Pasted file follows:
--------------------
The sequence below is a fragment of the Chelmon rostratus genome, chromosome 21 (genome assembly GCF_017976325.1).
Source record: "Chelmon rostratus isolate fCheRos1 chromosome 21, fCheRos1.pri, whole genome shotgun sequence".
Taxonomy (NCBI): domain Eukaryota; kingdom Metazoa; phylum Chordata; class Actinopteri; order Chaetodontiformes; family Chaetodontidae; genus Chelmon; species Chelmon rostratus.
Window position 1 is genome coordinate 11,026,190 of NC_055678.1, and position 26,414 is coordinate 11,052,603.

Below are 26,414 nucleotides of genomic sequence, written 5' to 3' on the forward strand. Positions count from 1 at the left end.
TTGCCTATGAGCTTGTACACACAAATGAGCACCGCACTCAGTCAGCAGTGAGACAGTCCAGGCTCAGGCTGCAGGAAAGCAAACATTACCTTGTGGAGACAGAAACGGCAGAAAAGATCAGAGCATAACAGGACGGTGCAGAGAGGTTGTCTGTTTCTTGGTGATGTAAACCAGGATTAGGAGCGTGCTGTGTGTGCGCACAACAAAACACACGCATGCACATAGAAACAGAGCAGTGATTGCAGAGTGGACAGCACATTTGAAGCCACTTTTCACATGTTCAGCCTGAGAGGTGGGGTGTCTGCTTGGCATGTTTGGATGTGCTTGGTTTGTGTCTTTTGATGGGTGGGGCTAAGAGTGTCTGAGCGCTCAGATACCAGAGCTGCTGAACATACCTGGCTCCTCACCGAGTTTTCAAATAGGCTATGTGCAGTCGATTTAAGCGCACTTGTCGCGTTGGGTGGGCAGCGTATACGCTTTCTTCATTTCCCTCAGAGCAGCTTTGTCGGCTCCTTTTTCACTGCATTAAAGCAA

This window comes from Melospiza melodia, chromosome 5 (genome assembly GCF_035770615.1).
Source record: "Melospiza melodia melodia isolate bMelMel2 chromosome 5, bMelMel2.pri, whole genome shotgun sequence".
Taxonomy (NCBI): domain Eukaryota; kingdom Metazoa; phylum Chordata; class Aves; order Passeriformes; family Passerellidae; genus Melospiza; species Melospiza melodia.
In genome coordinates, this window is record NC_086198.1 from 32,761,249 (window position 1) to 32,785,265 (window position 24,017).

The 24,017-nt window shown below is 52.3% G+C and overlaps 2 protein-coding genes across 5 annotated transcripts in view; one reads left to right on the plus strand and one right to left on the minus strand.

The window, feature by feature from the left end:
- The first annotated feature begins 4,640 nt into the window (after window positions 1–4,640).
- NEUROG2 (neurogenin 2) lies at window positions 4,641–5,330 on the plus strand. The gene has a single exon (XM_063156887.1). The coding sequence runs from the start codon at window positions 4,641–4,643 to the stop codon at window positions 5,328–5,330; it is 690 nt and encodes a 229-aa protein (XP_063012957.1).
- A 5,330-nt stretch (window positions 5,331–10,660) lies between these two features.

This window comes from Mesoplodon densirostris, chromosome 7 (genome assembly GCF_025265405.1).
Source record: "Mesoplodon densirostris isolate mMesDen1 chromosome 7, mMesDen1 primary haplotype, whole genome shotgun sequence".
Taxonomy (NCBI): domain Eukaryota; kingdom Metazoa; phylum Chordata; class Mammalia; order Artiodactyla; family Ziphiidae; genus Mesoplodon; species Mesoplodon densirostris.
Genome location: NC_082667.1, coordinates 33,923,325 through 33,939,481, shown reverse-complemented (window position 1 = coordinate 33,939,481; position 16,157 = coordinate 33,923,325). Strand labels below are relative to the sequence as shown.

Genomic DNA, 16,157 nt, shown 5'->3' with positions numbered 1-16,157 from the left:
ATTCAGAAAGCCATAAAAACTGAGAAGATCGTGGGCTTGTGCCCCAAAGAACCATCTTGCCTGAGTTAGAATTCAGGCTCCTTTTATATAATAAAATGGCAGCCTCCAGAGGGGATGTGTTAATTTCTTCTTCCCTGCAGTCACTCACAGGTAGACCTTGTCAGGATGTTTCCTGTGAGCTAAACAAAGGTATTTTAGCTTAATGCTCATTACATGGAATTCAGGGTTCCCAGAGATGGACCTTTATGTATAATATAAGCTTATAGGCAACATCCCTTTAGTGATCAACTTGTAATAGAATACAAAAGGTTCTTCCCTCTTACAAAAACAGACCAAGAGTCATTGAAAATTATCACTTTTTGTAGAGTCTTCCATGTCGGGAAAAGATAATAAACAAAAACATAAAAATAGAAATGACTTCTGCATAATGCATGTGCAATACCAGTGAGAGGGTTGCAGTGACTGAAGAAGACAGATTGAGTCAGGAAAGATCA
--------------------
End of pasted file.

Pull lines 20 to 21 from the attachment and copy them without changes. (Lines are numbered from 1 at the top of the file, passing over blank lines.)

Genomic DNA, 16,157 nt, shown 5'->3' with positions numbered 1-16,157 from the left:
ATTCAGAAAGCCATAAAAACTGAGAAGATCGTGGGCTTGTGCCCCAAAGAACCATCTTGCCTGAGTTAGAATTCAGGCTCCTTTTATATAATAAAATGGCAGCCTCCAGAGGGGATGTGTTAATTTCTTCTTCCCTGCAGTCACTCACAGGTAGACCTTGTCAGGATGTTTCCTGTGAGCTAAACAAAGGTATTTTAGCTTAATGCTCATTACATGGAATTCAGGGTTCCCAGAGATGGACCTTTATGTATAATATAAGCTTATAGGCAACATCCCTTTAGTGATCAACTTGTAATAGAATACAAAAGGTTCTTCCCTCTTACAAAAACAGACCAAGAGTCATTGAAAATTATCACTTTTTGTAGAGTCTTCCATGTCGGGAAAAGATAATAAACAAAAACATAAAAATAGAAATGACTTCTGCATAATGCATGTGCAATACCAGTGAGAGGGTTGCAGTGACTGAAGAAGACAGATTGAGTCAGGAAAGATCA